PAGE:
Vanity Scare #10

RUE MORGUE (#125, August 2012)

- I do plan on incorporating other magazines into this column (I still have a Gorezone that I need to read), but for the time being, I'm going to review the horror rag that befouls my mailbox. Hmm, I made it sound creepy. Nevermind the nefarious undertones. RM125 is one of the most gratifying issues they have published in recent memory. Of course, I only say that because it happens to cater to my savant-garde (get it?) interests. The cover is exquisite. I love how the Bradbury-inspired artwork contours Ray's countenance. The clean formatting coupled with the autumnal color scheme placates my senses. It screams "Halloween."

- Let's talk about the cover story itself...wow. I'm not exaggerating when I say it's one of the best interviews I've ever read. Tim Sullivan asks all of the right questions, and he doesn't falter in countering Ray's terse rejoinders with appropriate follow-ups. As for those terse rejoinders, Ray had a way of saying A LOT with few words. Nearly every word he offers is profound and deeply moving. The fact that this was his last interview makes his comments on mortality doubly recondite. In addition to nuggets of penetrating pansophy, Ray also relays the story of how he wound up directing 1983's Something Wicked This Way Comes. Fucking read this interview, I command you.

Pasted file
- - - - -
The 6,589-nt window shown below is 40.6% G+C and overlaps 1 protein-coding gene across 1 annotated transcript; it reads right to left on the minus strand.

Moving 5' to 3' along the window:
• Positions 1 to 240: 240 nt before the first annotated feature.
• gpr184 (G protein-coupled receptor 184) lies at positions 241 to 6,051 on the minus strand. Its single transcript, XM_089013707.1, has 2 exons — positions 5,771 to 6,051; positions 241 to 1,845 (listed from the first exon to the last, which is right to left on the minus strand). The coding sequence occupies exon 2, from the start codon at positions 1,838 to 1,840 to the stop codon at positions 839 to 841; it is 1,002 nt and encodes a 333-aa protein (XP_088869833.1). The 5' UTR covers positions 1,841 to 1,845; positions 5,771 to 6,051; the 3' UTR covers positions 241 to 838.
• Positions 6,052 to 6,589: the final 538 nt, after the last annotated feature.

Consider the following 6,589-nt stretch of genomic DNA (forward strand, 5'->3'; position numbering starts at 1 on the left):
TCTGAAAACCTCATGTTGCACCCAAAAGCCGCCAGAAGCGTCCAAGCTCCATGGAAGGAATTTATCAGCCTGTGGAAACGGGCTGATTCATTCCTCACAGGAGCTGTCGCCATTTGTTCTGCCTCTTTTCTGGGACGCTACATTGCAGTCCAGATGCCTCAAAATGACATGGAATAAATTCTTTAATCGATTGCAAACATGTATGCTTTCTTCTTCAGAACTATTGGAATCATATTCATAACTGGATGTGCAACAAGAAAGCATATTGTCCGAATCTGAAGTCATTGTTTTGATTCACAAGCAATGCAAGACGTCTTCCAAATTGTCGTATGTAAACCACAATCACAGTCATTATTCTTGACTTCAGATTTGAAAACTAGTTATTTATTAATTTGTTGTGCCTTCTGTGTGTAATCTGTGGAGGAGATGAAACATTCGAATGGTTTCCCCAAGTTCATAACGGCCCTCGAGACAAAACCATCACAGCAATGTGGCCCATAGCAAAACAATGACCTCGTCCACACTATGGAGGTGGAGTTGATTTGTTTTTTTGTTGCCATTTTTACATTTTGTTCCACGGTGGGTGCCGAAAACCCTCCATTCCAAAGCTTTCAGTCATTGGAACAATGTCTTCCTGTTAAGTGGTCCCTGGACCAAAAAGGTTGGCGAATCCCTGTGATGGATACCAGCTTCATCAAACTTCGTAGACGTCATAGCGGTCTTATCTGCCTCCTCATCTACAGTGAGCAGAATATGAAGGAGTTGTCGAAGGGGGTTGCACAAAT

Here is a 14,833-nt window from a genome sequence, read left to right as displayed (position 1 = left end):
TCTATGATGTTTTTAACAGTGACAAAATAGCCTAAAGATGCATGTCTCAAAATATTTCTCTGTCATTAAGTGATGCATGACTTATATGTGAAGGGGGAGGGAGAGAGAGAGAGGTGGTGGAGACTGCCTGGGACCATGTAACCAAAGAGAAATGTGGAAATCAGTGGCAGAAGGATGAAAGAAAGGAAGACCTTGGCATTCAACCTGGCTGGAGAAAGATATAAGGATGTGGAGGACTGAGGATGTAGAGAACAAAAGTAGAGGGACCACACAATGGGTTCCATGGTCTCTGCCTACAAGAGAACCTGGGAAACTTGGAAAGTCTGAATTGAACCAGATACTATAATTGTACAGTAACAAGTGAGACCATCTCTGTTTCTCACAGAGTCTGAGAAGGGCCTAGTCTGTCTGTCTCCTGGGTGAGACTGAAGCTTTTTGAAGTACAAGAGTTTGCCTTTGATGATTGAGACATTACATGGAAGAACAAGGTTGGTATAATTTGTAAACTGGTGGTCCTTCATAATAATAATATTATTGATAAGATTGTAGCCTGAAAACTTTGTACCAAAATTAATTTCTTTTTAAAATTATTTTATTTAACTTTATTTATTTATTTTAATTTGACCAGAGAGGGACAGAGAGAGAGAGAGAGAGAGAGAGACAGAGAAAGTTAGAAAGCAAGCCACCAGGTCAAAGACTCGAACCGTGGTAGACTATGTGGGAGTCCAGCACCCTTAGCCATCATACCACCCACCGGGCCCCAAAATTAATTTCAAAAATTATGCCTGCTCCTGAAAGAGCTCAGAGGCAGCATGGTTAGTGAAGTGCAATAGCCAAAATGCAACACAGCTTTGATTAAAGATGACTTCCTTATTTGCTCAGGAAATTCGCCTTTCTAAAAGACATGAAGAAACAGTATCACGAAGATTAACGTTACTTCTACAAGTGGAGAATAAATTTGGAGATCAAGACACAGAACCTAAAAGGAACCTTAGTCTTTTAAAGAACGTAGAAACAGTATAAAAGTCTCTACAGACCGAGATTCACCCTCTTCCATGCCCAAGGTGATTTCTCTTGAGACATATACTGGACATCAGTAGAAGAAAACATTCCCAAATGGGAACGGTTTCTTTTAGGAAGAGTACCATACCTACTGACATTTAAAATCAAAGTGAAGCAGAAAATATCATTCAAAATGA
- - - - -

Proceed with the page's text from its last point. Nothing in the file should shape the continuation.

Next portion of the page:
- I enjoyed Aaron Von Lupton's piece on "The Shark is Still Working," a new documentary that can be found on the Jaws Blu-ray. However, I felt silly reading the behind-the-scenes tidbits of a behind-the-scenes featurette. What's next, an article covering the article I just read? But I digress. Jaws fanatics will eat this shit up.

- A few notes on this month's Cinemacabre. A) Ron McKenzie's review of Prometheus is fair. I stand by my assessment of the discordant prequel. It's a grand epic steeped in sci-fi tradition. I wasn't bothered by the fan service (I am a fan, after all). B) A friend of mine keeps recommending REC 3: Genesis, so I giggled when I read Monica Kuebler's lukewarm opinion of the "found footage" in-name-only sequel. Take that, Christian. C) The Devil's Carnival looks ridiculous. Sorry. D) I didn't realize that Samson vs. the Vampire Women was the last MST3K episode to feature Frank. Gotta check it out. Like, right now.

- The Late-Nite Archive is trying very, very hard to become my favorite RM column. In this issue, Paul Corupe tackles 1954's The Mad Magician, a Vincent Price bone-chiller that I haven't seen (!). Ostensibly, it's a vapid riff on House of Wax, but I'm going to track it down anyway.

- I don't have a critical eye when it comes to art (well, I have opinions; what I mean is that I'm a cretinous, uncultivated nitwit in the field), but I dig Godmachine's work. Who is Godmachine? Read the magazine. Or Google him. Whichever.

- The Gore-Met takes a gander at a pair of retro-grindhouse flicks. I plan on renting Dear God No! when I reactivate my Netflix account. Ditto for The Turnpike Killer, which is generating quite a bit of buzz in VHS collector circles. It's heralded as a grisly composite of Pieces and The Toolbox Murders.

- Vampires Everywhere has a new record out? LOLZ!

No comments:

Post a Comment